BRIEF DESCRIPTION OF THE DRAWINGS
In another process form, a method of playing audio files on a computer system comprises: reading compressed audio data from the drive of a computer system having at least a drive, a CPU, and a memory; providing the compressed audio data to the CPU for decompressing the compressed audio data, thereby providing decompressed audio data; and storing the decompressed audio data in memory.
FIG. 1 is a block diagram representation an exemplary operational flow of one embodiment of the present invention;
FIG. 2 is a flow diagram of an exemplary power up of the mini-OS and initiation of the player function, in one embodiment of the present invention;
FIG. 3 is a block diagram of an exemplary audio player system consistent with one embodiment of the present invention;
FIG. 4 is a block diagram of the internal portion of an exemplary special purpose circuit, in relation to the other components that interface with it, in one embodiment of the present invention; and
DETAILED DESCRIPTION OF EXEMPLARY EMBODIMENTS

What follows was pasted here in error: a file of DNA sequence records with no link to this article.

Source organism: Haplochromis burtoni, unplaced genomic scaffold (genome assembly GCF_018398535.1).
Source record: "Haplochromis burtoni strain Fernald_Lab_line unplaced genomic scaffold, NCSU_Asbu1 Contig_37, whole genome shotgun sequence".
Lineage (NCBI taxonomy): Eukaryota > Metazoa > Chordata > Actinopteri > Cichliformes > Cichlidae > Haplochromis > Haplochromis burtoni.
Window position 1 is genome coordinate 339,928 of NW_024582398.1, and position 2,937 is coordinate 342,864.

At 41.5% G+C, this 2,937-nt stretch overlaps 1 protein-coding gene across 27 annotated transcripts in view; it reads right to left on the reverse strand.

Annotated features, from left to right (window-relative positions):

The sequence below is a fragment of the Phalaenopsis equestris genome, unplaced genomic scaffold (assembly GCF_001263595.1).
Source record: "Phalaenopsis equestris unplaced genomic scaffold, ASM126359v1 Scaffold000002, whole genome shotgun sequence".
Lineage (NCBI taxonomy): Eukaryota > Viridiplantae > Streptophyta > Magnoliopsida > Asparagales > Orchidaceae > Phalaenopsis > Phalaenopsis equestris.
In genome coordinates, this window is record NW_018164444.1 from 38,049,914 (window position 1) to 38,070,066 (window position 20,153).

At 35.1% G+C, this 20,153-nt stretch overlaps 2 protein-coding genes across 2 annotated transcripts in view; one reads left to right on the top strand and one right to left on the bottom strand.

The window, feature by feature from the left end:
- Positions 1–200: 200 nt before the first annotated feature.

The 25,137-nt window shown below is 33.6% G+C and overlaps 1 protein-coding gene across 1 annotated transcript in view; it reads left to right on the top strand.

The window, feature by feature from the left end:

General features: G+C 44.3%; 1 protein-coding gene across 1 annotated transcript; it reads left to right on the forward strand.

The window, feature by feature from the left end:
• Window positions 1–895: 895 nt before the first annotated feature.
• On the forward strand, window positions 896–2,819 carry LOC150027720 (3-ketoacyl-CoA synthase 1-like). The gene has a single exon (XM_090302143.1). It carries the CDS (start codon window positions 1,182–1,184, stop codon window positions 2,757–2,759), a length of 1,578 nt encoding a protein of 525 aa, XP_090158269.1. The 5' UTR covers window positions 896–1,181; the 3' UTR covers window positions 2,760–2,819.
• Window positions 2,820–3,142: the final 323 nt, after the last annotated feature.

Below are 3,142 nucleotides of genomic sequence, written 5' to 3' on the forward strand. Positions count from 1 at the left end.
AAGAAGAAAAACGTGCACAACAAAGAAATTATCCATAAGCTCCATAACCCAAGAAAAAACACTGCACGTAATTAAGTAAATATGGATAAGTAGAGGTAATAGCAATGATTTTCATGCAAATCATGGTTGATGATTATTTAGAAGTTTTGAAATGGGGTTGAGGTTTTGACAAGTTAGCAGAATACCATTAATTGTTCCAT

FIG. 5 is another block diagram of an exemplary audio player system consistent with another embodiment of the present invention.
The present invention comprises mini-OS (operating system) software and a hardware interface between the South Bridge and Codec to play the musical selections (or other stored audio) desired by the user. The mini-OS software of the present invention performs only those functions and enables those elements of the portable computer that are needed, when they are needed, to play the selected music, without performing all of the background functions performed by the full system operating system, e.g., Windows®, and without accessing the monitor circuitry and monitor screen of the portable computer. Additionally, the mini-OS of the present invention only accesses the HDD when compressed files are being transferred to RAM. Thus, it will be seen that the mini-OS software portion of the present invention performs both power saving and file management functions when playing audio.
FIG. 1 is a block diagram representation of the operational flow of the exemplary software compressed audio player in one embodiment of the present invention.
The operational concept illustrated in FIG. 1 is as follows:
1st: A browser, running on a full system operating system, e.g., Windows®, of the portable computer is initially used to download compressed music files (for example 1000 songs) onto the PC hard disk drive (HDD) (2) (e.g., using 4 gigabytes of HDD space) at some time prior to the time at which the user desires to use the portable computer as an audio player and a playlist is created, comprising the songs the user desires to hear at a later time;